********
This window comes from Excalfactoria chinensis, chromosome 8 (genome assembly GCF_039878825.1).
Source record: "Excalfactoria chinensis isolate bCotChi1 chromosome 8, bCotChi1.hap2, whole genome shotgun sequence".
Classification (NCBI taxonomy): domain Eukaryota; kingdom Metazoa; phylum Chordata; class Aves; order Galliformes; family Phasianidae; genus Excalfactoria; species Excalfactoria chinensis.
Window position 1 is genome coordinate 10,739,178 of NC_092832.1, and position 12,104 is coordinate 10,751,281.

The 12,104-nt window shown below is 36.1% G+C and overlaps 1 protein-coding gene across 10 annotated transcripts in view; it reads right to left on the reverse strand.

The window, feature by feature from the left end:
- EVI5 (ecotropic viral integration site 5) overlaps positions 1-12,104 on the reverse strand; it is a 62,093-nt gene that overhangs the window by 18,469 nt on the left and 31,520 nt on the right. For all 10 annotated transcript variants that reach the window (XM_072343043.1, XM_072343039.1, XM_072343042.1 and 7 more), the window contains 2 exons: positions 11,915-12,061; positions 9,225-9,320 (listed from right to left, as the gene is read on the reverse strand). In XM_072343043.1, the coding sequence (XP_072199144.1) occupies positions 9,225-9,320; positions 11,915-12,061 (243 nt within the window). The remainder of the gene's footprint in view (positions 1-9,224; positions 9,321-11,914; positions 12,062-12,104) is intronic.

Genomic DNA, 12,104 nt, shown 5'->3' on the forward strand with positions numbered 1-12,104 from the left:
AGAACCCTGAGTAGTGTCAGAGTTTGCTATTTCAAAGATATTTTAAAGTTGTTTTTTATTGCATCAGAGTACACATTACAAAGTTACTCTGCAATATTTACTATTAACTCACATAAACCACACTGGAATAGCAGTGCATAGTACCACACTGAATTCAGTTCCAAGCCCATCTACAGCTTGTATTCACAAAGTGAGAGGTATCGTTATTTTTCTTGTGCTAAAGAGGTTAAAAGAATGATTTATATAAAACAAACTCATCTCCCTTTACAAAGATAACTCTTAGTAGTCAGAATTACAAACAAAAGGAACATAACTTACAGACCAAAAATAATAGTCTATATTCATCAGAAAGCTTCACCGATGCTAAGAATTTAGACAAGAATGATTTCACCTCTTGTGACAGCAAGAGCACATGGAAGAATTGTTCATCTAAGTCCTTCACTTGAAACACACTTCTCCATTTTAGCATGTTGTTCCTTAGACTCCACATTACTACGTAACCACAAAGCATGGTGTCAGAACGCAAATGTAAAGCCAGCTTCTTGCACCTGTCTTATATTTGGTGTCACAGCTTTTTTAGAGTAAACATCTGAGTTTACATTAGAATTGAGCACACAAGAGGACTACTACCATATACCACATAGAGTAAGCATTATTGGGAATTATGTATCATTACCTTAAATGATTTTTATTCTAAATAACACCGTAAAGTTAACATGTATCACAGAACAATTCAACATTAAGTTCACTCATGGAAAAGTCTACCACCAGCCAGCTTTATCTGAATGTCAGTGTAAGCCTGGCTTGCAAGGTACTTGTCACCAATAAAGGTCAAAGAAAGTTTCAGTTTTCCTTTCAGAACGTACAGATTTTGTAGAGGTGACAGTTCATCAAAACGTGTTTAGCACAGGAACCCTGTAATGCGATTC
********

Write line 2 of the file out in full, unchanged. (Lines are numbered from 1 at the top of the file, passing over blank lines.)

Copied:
Source record: "Excalfactoria chinensis isolate bCotChi1 chromosome 8, bCotChi1.hap2, whole genome shotgun sequence".